Strategic partnerships and alliances were a theme throughout much of the Institute’s programs. Sunday afternoon’s discussion on Abortion Coverage featured Destiny Lopez, Co-Director of the All Above All campaign, a national initiative which “unites organizations and individuals to build support for lifting the bans that deny abortion coverage,” and Shivana Jorawar, Lawyer & Policy Advocate with the National Abortion Federation (NAF). The discussion was moderated by Cheryl Berenson, NCJW Washington State Policy Advocate. NCJW partners with both All Above All and the NAF who of course partner with each other. Focusing on the impact of the Hyde Amendment which denies abortion coverage to women enrolled in federal health programs, Jorawar said the NAF receives about 5,000 calls from women seeking abortions a day, and most of the women can’t afford it. After laying out more startling facts, Jorawar and Lopez discussed partnerships and alliances — making connections and finding the common issues that will unite us behind reproductive justice — as a means of effective advocacy. We can have more impact when we recognize abortion access as a racial and economic justice issue, not simply a legal rights issue, and give our legislators and partners broader language to use in support of choice. According to the speakers, the labor movement, for example, is largely driven by poor women. Since abortion issues disproportionately affect poor women, they impact labor organizing. For the first time, Hyde is being recognized in the agendas of national Latino/a organizations. When we recognize the breadth and depth of the abortion coverage issue and other social justice issues, we find new opportunities to partner with other organizations, making both our work, and theirs, stronger and more effective. As such, increasing partnerships and alliances is the future for social justice and the future for NCJW.

To my delight, a question during the passionate Q&A that followed the discussion raised the idea of shared narratives for changing anti-choice culture. Jorawar co-founded Jahajee Sisters, a grassroots organization based in New York City that works to liberate Indo-Caribbean women through dialogue and the arts. She agreed that storytelling is key and Lopez discussed the All Above All bus cross-country roadtrip. At stops along the way, they conducted “abortion speak-outs where people told their abortion stories in public on the hour, every hour.” For the past two years, NCJWLA’s Roe v. Wade Anniversary celebration program, on which I’ve worked, has focused on storytelling, recognizing it as a positive means of changing conversations about abortion nationwide. At the Washington Institute, it was clear that the idea of shared narratives to drive action for social justice is taking root.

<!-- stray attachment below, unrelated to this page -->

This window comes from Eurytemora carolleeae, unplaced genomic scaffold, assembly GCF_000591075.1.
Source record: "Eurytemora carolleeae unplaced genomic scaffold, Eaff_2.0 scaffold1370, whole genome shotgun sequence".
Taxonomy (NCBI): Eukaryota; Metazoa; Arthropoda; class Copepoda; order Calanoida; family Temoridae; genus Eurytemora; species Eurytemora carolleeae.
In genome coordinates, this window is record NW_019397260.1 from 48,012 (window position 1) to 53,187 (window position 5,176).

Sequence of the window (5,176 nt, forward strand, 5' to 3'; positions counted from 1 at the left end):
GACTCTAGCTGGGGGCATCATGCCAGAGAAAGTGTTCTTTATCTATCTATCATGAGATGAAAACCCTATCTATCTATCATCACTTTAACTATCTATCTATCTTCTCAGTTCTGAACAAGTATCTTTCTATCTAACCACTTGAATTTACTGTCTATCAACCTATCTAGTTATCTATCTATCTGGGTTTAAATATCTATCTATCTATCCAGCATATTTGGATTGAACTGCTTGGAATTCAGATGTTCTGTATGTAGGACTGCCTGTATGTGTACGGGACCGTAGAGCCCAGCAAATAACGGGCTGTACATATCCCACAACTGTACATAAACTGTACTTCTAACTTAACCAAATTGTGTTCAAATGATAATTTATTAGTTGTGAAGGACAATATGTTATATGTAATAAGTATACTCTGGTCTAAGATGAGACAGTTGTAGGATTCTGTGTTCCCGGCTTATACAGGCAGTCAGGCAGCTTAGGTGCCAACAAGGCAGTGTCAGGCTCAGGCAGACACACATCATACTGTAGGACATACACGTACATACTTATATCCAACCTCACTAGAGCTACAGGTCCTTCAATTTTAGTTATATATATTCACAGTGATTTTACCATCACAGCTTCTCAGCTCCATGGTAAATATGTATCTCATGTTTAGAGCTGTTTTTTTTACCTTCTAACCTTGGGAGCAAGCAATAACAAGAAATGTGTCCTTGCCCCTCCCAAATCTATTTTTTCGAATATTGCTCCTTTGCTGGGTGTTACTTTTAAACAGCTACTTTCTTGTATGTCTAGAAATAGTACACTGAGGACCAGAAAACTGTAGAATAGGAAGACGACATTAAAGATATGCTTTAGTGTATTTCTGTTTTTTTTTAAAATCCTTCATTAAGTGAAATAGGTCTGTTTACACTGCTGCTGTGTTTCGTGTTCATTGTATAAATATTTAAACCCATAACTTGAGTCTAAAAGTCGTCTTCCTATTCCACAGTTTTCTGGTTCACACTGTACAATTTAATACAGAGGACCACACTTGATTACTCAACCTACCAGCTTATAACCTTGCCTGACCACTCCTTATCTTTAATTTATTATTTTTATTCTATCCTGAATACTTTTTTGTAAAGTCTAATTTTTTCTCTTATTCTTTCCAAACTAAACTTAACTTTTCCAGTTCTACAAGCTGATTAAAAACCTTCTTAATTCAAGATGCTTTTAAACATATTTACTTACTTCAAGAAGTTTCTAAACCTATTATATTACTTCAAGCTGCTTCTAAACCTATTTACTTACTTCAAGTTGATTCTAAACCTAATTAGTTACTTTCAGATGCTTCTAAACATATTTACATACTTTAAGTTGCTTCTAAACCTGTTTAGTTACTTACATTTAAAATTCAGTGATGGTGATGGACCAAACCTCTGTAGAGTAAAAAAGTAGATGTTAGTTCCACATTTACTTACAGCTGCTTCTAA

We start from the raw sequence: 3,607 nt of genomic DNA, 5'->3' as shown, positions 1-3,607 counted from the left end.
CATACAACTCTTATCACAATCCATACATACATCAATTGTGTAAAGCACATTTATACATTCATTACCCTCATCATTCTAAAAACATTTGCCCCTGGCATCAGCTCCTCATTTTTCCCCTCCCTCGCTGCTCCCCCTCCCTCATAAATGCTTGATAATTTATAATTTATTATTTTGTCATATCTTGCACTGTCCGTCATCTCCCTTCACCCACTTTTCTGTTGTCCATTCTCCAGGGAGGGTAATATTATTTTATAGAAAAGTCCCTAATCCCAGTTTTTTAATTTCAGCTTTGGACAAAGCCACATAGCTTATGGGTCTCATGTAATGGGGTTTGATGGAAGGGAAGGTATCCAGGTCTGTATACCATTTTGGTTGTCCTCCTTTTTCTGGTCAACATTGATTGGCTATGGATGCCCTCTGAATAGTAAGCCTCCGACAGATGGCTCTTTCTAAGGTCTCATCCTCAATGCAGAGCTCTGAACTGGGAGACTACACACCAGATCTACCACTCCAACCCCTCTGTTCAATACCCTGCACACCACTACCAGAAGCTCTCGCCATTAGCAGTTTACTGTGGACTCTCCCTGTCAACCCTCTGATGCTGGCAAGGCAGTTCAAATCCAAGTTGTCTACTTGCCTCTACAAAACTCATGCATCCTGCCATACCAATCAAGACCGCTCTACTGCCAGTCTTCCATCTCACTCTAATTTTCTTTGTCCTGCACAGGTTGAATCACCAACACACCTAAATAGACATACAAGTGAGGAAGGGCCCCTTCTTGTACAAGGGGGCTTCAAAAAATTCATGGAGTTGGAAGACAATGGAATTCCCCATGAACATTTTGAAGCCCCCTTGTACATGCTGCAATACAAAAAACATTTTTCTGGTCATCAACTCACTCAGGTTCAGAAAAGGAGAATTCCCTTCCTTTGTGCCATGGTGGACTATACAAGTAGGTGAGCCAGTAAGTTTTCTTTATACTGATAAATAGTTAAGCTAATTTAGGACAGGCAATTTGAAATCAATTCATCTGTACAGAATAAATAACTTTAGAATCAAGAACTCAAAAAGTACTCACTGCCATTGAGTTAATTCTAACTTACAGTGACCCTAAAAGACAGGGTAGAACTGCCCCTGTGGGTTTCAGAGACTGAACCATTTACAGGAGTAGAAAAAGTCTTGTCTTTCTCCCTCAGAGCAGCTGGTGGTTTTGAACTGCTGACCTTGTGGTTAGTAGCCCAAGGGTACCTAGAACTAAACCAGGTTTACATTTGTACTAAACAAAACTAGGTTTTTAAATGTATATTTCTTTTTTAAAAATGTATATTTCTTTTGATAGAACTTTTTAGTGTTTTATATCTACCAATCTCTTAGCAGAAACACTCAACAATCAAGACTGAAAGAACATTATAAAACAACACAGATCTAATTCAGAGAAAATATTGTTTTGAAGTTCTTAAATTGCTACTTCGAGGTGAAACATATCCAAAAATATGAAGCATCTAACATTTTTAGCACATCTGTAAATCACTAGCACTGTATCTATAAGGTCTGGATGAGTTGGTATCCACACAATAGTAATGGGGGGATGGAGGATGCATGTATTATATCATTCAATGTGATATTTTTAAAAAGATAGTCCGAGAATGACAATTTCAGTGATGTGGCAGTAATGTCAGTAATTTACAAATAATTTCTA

Alliances and shared narratives were Monday afternoon’s theme, as well, through a series of workshops called “Connecting the Dots: Intersections in Social Justice Workshops.” I attended the “Why Black Lives Matter is a Reproductive Justice Issue” workshop facilitated by the brilliant Monica Raye Simpson. Simpson is the Executive Director of SisterSong: Women of Color Reproductive Justice Collective. Simpson gave us crayons and paper to draw the stories of what led each of us to be passionate about reproductive justice, and we shared our stories with each other. We then worked in groups to analyze quotes and images from protests, cases, and articles discussing race related issues, and take another look at these same words and images as reflective of reproductive justice issues. It was powerful and eye opening, but most importantly, it opened the door to a deeper understanding and new partnerships across organizations and with each other.

It was a thrill to attend these sessions with 20 of my fellow NCJW/LA section members and staff, as well as 41 other members from across California. Not only did what we learn at the Washington Institute embolden us for our day on Capitol Hill, it prepared us to take our advocacy to the next level in our hometown, our home state, and nationwide. I think I can safely say on behalf of my fellow NCJW/LA members, “We can’t wait!”

Rosalind Helfand is a programs and policy consultant for nonprofits and government, an L.A. native, and an active volunteer for NCJW/LA.